Recent progress on Balkan enlargement due to Vienna’s efforts, minister says

Recent progress on Balkan enlargement due to Vienna’s efforts, minister says

In an interview with EURACTIV, Karoline Edtstadler, Austrian Federal Minister for the European Union and the Constitution, said that the pressure exerted by Austria at the last meeting of European leaders not to neglect the aspirations of the countries Western Balkans keen to join the bloc, as Brussels recently accepted applications from Ukraine and Moldova, has added positive momentum for this region long held in the waiting room.

At the last EU leaders’ meeting in June, where member states granted candidate status to Ukraine and Moldova, Austria called for not neglecting the Western Balkans and tried to make hear their voice.

“The concrete prospect for Bosnia and Herzegovina to obtain candidate status, the compromise between Bulgaria and North Macedonia and the holding of the first accession conference with Albania and North Macedonia are important results of these efforts”she explained.

Since accession to the European Union is a long and difficult process, Austria also supports France‘s efforts to set up a “European political community” which would allow the gradual integration of the candidate countries even before they officially join the Union.

Last June, Austria circulated a document among EU member states leading some to believe it was trying to alter the bloc’s membership process, which Vienna has denied.

“Austria has proposed a ‘gradual integration’ of candidate countries in important policy areas on the way to full membership”said Ms. Edtstadler.

“This means that the EU enlargement process should bring concrete benefits to candidate countries from the start[du processus d’adhésion]»she continued.

Balkan power vacuum fosters foreign influence

According to Edtstadler, if the EU fails to give a clear perspective to the Western Balkan countries, it could open the doors to influence from other foreign actors.

Austria has long been one of the strongest advocates of Western Balkan countries joining the EU and maintains close historical, economic and cultural ties with the region.

“If Europe leaves a void here, Russia, China or Turkey will fill it. It can’t be in our interest. The Western Balkans belong to us, the six countries have already achieved a lot, and these achievements must be recognized”said Ms. Edtstadler.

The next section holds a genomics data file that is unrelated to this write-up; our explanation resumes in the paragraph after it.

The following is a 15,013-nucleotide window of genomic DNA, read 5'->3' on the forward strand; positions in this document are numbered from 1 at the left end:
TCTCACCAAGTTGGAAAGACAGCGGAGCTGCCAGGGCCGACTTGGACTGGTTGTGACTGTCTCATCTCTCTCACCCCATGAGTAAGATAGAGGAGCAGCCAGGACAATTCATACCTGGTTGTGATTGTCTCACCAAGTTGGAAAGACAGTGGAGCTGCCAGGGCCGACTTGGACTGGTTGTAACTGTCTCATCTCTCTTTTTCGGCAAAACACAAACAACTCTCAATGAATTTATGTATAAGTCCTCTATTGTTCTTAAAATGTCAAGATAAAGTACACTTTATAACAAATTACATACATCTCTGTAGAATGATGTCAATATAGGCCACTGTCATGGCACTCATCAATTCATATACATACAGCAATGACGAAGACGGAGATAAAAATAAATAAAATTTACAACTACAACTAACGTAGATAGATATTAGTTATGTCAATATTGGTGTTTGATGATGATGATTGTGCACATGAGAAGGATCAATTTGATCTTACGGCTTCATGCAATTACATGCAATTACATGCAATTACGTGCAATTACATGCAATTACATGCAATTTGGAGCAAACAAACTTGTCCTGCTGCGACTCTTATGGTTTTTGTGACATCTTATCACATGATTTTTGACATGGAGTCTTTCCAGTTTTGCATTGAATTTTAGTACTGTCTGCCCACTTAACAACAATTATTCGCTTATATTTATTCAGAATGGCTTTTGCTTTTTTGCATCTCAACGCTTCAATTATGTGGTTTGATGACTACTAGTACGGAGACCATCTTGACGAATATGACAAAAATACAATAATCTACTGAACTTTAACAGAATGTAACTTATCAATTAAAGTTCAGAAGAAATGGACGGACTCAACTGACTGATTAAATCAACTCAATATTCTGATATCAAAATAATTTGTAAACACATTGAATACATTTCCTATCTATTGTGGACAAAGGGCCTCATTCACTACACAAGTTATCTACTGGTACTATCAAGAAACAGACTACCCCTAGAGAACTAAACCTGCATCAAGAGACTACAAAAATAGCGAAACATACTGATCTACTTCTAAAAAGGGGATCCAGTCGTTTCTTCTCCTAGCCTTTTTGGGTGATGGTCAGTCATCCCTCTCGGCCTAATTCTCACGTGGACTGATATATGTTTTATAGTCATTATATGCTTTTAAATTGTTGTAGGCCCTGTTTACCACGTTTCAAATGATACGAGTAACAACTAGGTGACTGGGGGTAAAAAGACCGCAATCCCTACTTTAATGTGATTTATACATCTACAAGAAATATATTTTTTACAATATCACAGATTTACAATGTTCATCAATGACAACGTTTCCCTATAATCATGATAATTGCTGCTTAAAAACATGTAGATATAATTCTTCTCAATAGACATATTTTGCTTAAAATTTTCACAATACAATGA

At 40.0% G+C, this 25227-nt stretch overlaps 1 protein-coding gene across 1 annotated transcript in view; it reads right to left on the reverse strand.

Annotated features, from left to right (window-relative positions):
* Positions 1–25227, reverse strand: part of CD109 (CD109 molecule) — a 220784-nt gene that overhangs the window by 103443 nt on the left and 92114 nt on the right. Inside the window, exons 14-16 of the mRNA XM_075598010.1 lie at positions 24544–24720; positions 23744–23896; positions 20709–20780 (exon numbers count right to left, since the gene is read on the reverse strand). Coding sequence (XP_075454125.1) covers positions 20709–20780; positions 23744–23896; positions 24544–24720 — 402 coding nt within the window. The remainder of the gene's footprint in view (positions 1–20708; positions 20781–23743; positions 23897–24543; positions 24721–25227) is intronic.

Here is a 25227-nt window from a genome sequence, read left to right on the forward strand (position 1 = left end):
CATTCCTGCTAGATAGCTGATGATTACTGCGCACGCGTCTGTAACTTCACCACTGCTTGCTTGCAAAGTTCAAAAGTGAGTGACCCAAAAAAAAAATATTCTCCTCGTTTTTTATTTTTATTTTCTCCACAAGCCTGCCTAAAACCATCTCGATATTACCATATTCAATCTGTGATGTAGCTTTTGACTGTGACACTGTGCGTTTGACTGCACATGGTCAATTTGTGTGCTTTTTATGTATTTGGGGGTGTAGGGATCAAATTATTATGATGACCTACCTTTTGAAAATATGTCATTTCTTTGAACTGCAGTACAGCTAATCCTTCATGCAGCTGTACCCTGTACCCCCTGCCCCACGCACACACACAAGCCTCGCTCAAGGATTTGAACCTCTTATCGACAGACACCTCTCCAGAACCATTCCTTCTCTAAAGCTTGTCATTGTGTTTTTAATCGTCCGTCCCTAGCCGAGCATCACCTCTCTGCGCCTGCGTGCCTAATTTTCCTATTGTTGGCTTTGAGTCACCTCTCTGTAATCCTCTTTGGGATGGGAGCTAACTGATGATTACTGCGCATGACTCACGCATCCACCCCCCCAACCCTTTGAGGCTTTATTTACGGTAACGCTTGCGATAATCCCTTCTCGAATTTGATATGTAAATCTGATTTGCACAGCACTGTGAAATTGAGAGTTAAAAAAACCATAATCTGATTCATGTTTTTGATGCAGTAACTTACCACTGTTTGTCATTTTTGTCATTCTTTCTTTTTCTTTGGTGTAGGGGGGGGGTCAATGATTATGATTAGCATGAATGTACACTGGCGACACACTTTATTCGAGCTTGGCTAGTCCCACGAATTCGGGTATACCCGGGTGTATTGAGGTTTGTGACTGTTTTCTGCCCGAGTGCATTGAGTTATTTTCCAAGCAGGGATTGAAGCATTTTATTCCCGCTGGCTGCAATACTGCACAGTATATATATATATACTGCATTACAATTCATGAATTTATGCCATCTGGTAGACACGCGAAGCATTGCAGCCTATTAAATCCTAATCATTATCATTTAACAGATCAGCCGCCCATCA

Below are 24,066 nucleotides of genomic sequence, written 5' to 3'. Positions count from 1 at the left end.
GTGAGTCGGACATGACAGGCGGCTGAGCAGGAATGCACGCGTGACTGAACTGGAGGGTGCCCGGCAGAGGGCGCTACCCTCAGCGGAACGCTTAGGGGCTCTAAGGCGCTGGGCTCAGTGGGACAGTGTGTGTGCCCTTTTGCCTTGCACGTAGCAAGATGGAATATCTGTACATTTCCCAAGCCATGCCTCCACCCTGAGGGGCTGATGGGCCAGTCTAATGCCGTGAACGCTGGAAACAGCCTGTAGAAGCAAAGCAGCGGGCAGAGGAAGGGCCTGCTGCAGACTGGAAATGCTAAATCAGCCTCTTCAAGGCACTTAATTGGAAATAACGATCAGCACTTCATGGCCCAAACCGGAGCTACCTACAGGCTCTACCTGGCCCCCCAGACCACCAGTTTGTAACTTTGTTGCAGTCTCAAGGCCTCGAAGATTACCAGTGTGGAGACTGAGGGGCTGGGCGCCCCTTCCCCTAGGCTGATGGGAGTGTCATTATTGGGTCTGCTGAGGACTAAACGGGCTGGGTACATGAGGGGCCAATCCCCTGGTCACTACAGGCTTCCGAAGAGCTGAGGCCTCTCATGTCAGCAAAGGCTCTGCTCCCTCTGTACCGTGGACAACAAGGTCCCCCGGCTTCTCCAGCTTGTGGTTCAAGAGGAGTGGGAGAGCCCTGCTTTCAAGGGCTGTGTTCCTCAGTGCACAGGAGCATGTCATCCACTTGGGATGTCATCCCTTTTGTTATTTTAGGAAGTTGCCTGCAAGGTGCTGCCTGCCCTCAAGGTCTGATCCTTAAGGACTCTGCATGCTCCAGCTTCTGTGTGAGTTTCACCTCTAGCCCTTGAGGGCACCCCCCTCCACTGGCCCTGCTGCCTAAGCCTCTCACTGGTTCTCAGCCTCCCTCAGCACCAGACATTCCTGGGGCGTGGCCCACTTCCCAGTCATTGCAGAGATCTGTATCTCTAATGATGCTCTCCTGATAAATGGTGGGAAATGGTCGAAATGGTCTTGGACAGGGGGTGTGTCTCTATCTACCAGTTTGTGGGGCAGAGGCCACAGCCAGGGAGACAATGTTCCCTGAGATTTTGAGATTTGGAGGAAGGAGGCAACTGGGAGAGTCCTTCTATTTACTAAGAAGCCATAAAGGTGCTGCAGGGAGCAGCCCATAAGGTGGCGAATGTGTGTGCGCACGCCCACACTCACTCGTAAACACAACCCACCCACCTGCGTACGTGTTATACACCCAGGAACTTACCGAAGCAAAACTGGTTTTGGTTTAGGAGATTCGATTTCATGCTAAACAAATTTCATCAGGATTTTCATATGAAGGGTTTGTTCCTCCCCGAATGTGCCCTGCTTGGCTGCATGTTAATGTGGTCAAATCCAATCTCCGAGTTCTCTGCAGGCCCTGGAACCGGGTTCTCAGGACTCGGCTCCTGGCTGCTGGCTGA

No favoritism

However, the Western Balkans are not only a ” Security Question “but above all a question of credibility for the EU, especially since “Western Balkan countries have been in the waiting room for almost 20 years”underlined the Austrian minister.

For Austria, it is therefore crucial not to sideline the Western Balkan countries by favoring Moldova and Ukraine.

“With all the consideration we should give to new applicants for membership, we must be careful not to create separate classes of applicants for membership”said Ms. Edtstadler.

“This is why Austria has always insisted on the need to move forward [sur la question des] Western Balkans, in particular on the opening of accession negotiations with Albania and North Macedonia, on candidate status for Bosnia and Herzegovina and on visa liberalization for Kosovo”she added.

While Austria has consistently condemned Russia’s war of aggression in Ukraine and expressed its solidarity with the Ukrainians, who ” show every day how to defend European values”the new candidate countries should not be assessed on a different scale.

“The EU treaties do not provide for a fast-track procedure, and there are no shortcuts. The same rules must apply to all candidate countries during the process”said the Austrian minister.

Reform and enlargement of the EU?

As the EU is now stepping up its efforts to welcome new members into the Union and seems to have overcome the decade of enlargement fatigue, a new momentum for EU reform is emerging.

Germany and France believe that enlargement will only be possible if the EU reviews its institutional framework and abolishes the principle of unanimity for certain policy areas.

If Mrs Edtstadler said that it would be important “to initiate reforms” in line with the recommendations of the Conference on the Future of Europe, which ended in May, she also underlined that“the abolition of unanimity is not a panacea” in itself.

“On the one hand, it has just demonstrated the strength of EU unity in the case of sanctions against Russia, for example. On the other hand, qualified majority voting already applies in many areas anyway, including those where there are no solutions yet, such as migration”she recalled.

Austria has long hesitated to abolish the principle of unanimity in European foreign policy. In mid-June, Austrian Chancellor Karl Nehammer stressed that the principle of unanimity was important so that a medium-sized country like Austria could continue to have influence within the EU.

However, Austria seems to have softened its stance on the issue since then.

“In principle, I am in favor of a review of the principle of unanimity in order to reach decisions more quickly”said Ms. Edtstadler.


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